It is a serious matter to exclude a group from research eligibility, and this must be done only when no less restrictive option is sufficient to ensure protection from undue risk, including from exploitation. For example, conducting research on prisoners raises concerns about the possibility of voluntary consent, but rather than forbidding such studies, we permit this population to be enrolled into certain types of studies, so long as there is oversight, including by a representative charged with representing the interests of the incarcerated. Not only is it inappropriate to unnecessarily bar vulnerable populations from participating in research, there are instances in which it would be appropriate to have a trial that consists solely of members of vulnerable populations: For example, to learn how to treat COVID-19 and the related multisystem inflammatory syndrome in children, it would be reasonable to have a trial consisting solely of pediatric patients. As children are physiologically and developmentally different from adults, a COVID-19 trial that limits inclusion to patients ages 0–17 would likely be scientifically appropriate and ethical.
Key Ethical Principles
It is ethically problematic, on the grounds of justice, to overly limit who may participate in research, even when dealing with groups deemed in need of special protections, and such limitations are even more concerning when the excluded groups are disproportionally at risk from the condition of interest. Furthermore, researchers jeopardize the scientific value of research if they fail to study those who are most at risk. COVID-19 trials face twin facts: Certain groups may be wary of participating in research due to historic wrongs, mentioned above, and researchers may be reluctant to include traditionally vulnerable populations in studies, as this entails additional compliance requirements. To address this conundrum, we advise researchers to pay due diligence to the following considerations.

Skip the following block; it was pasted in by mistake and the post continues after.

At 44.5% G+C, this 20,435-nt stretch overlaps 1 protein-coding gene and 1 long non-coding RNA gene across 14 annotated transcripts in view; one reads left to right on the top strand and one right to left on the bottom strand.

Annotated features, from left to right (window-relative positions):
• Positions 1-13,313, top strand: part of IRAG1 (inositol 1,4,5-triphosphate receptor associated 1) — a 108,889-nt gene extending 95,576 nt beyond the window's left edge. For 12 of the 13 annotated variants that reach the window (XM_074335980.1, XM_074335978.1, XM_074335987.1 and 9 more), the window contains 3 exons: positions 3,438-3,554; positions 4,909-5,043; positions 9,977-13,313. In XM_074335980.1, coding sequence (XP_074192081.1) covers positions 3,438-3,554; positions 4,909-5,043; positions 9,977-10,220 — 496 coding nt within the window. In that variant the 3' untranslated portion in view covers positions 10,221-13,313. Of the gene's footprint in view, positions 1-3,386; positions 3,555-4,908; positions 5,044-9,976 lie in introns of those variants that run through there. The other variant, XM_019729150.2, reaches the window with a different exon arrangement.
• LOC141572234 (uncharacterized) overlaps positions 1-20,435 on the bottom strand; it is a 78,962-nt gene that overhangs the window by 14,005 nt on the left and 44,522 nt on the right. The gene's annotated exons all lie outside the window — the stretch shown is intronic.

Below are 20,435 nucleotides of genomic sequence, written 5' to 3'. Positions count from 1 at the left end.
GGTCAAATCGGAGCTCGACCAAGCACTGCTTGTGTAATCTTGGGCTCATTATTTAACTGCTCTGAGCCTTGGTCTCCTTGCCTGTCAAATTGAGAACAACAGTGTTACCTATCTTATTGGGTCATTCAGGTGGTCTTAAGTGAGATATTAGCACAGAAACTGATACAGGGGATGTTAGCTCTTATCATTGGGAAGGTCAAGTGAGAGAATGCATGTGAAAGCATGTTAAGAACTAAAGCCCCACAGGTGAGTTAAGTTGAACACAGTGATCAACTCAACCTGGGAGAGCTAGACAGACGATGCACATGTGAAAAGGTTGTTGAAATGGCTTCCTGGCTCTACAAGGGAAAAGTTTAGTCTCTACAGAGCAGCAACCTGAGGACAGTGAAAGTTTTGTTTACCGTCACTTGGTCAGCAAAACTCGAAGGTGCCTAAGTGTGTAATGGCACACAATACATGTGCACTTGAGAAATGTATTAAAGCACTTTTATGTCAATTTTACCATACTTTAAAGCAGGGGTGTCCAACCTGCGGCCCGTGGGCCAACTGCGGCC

Social and clinical value: A research question should contribute to the scientific understanding of health or improve ways of preventing, treating, or caring for people with a given condition such as COVID-19. For the use of humans to be morally justified, studies must be scientifically valid and capable of answering the selected research question. Research questions that deal with specific vulnerable populations, for example, children or the elderly, must involve the study of those groups themselves rather than the extrapolation of data from other groups (such as non-elderly adults) unless a neutral body, such as an institutional review board (IRB), deems this untenable in a specific situation.
Fair subject selection: Risks and benefits of clinical research should be shared; those who shoulder the risks of participation should be able to enjoy any resulting benefit, while those who may benefit should share some of the risks and burdens.
Informed consent: Individuals deemed legally competent to make their own decisions about research involvement should be permitted to do so. In the case of children or adults rendered decisionally incompetent by conditions such as dementia, unconsciousness, or severe developmental delay, rather than declaring such populations off-limits for study participation, decisions about inclusion should typically rest with the patient’s legal authorized representative.